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Lake Burley Griffin, ACT

Distance: 35km  Grade: Easy  Bike: Road/Hybrid

When Walter Burley Griffin designed a lake at the heart of Canberra, he could easily have had cyclists in mind. Its shores are flat, its 35km circumference makes for a perfect few hours of pedalling, and almost every national public building of note sits huddled along its edges. The lake is entirely ringed by a shared-use path, which clings to the shores of the lake most of the way. The major deviations from its shores take you around Government House in Yarralumla, and through the Jerrabomberra Wetlands at the lake’s eastern end.

The lake, museums and galleries, fine eateries and the chance to take as long as you like make this a favourite with the AG team.

Doubling as a sightseeing tour of the national capital, the ride can be started anywhere along the lakeshore, and be cycled in either direction. Navigation is simplicity itself – simply keep to the mostly sealed path beside the water. Highlights include the Parliamentary Zone, where the ride passes the National Gallery, the flag-festooned High Court and the monolithic National Library, with Parliament House set on a low hill behind. The foreshore precinct in Kingston – where the path returns to the lake after arcing out through the wetlands – and the avant-garde New Acton district offer more distractions.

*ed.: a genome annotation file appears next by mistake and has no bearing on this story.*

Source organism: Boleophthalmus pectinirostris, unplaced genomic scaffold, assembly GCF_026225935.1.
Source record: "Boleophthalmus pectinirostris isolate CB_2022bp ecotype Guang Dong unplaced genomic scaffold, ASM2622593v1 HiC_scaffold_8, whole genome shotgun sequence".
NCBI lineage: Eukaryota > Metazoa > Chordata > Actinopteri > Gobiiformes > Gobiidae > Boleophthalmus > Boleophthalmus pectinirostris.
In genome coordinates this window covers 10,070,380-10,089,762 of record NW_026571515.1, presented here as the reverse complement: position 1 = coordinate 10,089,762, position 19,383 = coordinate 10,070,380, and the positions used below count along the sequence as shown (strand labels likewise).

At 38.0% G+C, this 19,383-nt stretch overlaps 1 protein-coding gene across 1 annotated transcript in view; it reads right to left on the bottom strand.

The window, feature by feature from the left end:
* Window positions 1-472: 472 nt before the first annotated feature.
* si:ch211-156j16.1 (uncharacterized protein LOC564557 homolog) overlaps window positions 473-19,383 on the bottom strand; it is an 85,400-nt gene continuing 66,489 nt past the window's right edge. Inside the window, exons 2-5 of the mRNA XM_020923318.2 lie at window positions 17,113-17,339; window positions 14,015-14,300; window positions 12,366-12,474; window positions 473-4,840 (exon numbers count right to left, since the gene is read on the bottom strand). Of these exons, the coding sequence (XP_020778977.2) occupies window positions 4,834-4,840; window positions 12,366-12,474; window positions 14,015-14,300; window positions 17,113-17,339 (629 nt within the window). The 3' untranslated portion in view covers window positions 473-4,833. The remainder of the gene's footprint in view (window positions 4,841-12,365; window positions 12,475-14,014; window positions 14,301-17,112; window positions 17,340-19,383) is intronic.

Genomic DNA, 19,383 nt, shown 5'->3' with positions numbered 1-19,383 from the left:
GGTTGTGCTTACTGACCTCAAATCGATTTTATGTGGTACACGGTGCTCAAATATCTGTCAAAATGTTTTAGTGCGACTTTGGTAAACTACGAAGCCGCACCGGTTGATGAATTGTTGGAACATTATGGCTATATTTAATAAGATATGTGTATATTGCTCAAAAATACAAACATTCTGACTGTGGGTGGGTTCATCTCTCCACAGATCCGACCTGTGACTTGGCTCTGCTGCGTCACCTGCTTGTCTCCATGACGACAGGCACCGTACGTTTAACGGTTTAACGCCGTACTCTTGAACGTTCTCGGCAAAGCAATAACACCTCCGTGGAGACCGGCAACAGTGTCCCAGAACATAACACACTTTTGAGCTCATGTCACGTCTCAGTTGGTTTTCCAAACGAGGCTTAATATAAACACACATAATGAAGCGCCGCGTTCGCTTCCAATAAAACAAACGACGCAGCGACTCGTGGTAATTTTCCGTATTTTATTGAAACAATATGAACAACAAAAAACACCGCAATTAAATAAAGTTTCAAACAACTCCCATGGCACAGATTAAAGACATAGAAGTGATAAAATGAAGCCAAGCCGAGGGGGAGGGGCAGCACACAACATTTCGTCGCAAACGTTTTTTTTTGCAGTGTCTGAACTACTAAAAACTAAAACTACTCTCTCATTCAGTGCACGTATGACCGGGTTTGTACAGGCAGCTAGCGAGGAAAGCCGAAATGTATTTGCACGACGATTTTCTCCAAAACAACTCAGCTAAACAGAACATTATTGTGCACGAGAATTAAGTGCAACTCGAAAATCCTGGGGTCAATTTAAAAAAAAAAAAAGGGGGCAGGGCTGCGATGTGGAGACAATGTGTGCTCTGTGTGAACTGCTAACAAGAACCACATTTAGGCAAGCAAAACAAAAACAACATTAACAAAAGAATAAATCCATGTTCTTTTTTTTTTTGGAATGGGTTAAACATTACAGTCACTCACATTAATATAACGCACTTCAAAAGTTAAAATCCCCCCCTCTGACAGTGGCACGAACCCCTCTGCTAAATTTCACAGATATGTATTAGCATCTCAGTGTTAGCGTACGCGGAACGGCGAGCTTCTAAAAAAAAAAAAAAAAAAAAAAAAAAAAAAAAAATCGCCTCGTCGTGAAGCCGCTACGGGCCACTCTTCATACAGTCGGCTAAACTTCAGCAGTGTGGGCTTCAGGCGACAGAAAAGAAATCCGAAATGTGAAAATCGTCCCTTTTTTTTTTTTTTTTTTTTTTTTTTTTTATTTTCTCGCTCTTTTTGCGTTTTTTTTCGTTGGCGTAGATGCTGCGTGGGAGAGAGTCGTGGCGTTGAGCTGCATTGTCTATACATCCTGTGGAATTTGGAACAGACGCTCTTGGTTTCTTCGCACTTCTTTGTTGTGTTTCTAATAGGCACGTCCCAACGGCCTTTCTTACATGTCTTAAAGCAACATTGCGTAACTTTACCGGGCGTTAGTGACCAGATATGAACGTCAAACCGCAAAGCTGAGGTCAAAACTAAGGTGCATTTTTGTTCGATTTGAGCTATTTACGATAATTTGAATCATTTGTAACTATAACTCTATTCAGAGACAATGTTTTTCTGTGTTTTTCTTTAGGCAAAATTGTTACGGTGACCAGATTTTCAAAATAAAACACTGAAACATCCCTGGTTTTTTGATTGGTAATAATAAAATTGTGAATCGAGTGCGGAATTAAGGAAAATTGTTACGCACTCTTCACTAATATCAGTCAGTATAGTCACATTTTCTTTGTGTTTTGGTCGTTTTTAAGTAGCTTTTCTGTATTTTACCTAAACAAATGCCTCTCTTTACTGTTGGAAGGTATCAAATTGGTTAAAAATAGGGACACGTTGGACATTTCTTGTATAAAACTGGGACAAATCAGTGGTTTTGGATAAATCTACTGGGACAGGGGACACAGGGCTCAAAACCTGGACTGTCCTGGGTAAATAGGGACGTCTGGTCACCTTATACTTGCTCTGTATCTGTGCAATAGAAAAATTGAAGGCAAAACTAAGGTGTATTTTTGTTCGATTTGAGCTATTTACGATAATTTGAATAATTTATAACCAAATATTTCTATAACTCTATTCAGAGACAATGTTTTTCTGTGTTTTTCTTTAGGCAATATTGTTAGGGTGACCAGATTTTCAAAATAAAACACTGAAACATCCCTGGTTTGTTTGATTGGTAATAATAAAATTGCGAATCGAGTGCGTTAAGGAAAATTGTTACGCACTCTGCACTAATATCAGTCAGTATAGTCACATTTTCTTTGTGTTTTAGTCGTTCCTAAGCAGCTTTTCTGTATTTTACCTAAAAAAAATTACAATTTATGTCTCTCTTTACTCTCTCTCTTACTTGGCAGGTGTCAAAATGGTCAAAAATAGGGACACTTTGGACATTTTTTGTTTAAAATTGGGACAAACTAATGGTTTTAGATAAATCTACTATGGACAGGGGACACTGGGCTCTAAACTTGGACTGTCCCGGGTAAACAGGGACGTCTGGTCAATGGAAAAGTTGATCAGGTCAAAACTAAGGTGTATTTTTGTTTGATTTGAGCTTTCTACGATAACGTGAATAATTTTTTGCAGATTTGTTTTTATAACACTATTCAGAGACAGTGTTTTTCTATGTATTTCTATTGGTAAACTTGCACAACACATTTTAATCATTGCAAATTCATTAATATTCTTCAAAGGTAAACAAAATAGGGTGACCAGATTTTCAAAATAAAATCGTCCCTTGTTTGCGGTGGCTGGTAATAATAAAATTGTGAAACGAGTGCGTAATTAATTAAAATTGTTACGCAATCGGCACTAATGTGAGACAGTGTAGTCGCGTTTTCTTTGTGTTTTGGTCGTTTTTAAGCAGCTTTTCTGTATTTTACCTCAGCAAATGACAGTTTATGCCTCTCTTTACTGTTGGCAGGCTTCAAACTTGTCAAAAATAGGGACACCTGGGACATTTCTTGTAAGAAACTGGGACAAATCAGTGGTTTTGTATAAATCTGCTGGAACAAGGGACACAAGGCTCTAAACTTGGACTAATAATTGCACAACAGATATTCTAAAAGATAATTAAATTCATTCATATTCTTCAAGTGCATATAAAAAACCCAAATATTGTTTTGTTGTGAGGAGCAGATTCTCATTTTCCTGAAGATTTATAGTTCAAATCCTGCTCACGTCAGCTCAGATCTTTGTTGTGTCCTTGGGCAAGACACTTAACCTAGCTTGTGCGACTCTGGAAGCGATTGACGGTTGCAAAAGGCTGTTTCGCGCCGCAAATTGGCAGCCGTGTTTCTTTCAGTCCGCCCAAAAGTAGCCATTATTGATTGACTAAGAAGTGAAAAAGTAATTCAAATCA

The ride is pretty much a choose-your-own adventure. You can lap the lake in a two-hour burst, or linger in the National Arboretum, National Museum or any of dozens of other lakeside diversions to draw the ride out across a full day. If you’re an early riser, it’s a beautiful dawn ride, when the rowers are on the waters, the hot-air balloons are in the sky, and the day and the lake are likely as still as a meditation. 

Perimeter-Long Track, NSW

Perimeter-Long Track, NSW

Distance: 21km  Grade: Easy  Bike: MTB/Gravel

This magical there-and-back-again ride is found at Terrey Hills, in Sydney’s Northern Beaches area. This ride combines two designated tracks – Perimeter and Long tracks – to deposit riders at one of Sydney’s, and arguably NSW’s, most beautiful viewpoints: Peach Trees lookout. From this high-up natural wonder, there are expansive views across the Hawkesbury River to Cowan Creek and Berowra on the northern banks of the river. Reaching Peach Trees is a lovely ride along primarily firetrail (Perimeter Track is signposted and there is ample parking on streets near its start point), through dense bush dotted with eucalypts, grass trees and loads of wildlife.

Taking in the view from Peach Trees Lookout before the return journey along the Perimeter-Long Track.

The Perimeter Track comprises the first section and is a wide, undulating firetrail (keep an eye out for horse riders and walkers here – and give way to both) that loops north and west around the top end of Terrey Hills for a touch over 6km before you reach the Long Track turn-off that takes you north. From here, the track is slightly rougher under your wheels and continues its undulating profile for just under 4km before you reach the lookout. You cannot ride up to the rock that offers the best views but can leave your bike just nearby and walk the last 10 metres. The ride is ideal for families, and it is well worth taking a picnic and to spend some time admiring the view before the return journey.